In Troup, Texas, the police chief and a police officer were arrested last Friday after a six-week investigation into missing drugs and other evidence, the Dallas Morning News reported. Police Chief Chester Kennedy is charged with evidence tampering and Officer Mark Turner is charged with evidence tampering and delivery of marijuana. The investigation by the Smith County Sheriff's Department and the FBI came about after the sheriff received complaints from both inside and outside the department that Troup police had not sent any drug evidence to be tested in five years. They zeroed in on four cases where people were arrested, but the drugs disappeared, including an eight-ball of methamphetamine, several plants, and a gallon bag filled with weed. Kennedy has admitted that he knew evidence had gone missing and that he had given some seized bootleg alcohol to an officer. Turner sold a small quantity of pot to an undercover agent, and police found more in his home later.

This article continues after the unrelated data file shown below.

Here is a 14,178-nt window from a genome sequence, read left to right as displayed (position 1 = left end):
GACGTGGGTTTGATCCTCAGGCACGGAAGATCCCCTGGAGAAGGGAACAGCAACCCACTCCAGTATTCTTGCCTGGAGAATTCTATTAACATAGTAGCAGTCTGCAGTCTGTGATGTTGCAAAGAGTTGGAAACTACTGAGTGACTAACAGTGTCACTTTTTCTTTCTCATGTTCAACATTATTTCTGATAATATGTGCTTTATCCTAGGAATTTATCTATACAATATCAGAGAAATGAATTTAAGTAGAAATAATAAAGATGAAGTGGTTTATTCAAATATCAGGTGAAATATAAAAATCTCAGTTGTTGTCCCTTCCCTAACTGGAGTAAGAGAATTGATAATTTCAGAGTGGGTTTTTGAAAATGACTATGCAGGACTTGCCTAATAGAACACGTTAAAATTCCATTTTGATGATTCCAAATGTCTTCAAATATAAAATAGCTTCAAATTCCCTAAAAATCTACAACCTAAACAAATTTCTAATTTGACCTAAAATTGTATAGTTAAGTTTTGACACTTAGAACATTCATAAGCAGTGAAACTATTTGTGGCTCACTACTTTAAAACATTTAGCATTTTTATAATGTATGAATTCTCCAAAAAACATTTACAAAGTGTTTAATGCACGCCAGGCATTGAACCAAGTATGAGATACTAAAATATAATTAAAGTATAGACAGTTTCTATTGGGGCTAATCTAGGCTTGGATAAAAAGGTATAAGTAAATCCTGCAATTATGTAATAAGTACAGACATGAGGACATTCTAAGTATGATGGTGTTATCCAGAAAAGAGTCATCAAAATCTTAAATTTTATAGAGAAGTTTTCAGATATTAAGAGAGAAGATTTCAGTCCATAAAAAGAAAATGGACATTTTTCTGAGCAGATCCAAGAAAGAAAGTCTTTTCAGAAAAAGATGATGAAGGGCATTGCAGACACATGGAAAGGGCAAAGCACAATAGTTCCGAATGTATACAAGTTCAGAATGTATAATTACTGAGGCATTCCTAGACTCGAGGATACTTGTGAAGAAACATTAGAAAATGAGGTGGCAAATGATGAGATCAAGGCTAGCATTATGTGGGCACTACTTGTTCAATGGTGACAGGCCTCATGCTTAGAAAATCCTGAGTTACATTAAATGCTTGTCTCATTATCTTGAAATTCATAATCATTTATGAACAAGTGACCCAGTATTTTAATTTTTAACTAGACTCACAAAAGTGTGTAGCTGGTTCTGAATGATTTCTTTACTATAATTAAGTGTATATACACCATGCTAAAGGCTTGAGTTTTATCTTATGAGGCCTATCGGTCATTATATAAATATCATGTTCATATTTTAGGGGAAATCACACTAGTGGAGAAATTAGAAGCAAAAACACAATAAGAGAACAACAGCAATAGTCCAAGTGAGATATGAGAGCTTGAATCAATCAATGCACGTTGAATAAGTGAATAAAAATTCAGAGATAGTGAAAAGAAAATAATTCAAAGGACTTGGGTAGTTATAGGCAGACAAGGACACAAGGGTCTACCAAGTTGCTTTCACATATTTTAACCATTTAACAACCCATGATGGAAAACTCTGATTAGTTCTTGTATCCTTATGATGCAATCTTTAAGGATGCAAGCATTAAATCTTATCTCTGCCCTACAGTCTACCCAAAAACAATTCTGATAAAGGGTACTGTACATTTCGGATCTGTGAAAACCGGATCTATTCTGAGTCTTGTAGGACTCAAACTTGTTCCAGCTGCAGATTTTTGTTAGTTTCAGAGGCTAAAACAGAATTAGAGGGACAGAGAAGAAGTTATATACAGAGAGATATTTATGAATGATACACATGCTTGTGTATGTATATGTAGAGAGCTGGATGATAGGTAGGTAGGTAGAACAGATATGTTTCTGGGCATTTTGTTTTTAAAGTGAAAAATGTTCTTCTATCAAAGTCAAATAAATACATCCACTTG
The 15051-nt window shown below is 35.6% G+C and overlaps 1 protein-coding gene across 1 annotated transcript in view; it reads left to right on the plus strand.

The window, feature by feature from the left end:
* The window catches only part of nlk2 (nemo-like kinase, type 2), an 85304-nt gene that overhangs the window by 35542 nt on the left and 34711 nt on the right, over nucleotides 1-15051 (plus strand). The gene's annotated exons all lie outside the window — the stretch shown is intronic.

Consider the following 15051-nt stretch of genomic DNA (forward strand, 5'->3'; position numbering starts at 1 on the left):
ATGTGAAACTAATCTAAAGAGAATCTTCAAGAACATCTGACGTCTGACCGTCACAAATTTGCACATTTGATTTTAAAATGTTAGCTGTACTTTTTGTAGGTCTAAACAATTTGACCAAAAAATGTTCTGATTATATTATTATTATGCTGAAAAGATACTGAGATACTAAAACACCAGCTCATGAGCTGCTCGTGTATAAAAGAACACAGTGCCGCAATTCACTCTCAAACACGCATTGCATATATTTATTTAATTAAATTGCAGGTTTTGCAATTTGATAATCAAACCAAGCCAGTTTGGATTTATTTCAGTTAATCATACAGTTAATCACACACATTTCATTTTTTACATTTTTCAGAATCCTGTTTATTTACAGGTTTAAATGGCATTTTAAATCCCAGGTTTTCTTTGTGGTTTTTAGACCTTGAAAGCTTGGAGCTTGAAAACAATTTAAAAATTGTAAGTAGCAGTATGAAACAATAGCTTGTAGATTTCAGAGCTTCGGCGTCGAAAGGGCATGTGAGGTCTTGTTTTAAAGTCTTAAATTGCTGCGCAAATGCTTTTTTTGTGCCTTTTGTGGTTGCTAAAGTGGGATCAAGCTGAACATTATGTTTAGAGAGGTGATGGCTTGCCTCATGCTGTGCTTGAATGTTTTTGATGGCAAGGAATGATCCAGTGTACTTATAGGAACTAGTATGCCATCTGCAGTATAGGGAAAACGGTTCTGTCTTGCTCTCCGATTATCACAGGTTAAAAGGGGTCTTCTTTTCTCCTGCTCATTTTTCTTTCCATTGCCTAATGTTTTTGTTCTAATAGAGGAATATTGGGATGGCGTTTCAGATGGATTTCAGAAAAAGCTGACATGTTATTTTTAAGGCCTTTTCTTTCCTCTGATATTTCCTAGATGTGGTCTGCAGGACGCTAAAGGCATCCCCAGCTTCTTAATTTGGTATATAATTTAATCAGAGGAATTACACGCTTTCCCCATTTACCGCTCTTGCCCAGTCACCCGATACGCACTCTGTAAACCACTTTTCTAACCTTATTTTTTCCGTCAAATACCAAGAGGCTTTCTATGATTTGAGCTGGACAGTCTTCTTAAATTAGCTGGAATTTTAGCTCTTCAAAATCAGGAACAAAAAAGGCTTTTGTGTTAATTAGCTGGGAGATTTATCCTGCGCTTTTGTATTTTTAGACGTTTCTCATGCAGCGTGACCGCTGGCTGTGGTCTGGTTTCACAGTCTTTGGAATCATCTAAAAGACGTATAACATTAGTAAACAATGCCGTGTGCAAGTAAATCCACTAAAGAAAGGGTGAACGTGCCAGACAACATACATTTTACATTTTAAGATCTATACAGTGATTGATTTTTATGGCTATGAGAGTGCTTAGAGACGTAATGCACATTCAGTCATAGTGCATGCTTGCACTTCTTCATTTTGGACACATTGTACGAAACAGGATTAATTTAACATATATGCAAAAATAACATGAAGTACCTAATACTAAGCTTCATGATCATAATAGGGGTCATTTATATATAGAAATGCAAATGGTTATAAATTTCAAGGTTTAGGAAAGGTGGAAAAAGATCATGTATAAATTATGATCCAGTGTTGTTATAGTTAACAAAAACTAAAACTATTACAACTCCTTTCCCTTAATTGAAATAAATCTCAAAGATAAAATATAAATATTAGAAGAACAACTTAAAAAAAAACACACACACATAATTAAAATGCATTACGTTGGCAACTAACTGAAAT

In Miami, former Miami Police Officer Torrance Gary was arrested March 2 on charges he planted drugs at the scene of an arrest, local TV News 10 reported. Gary had claimed to see a man trying to flush heroin down a toilet during a drug bust, but it later became clear he could not have seen what he claimed from his vantage point, investigators said. They also said that although heroin was discovered in the bathroom, the man did not put it there. Gary, a 15-year veteran before he resigned two weeks earlier, is out on a $10,000 bond.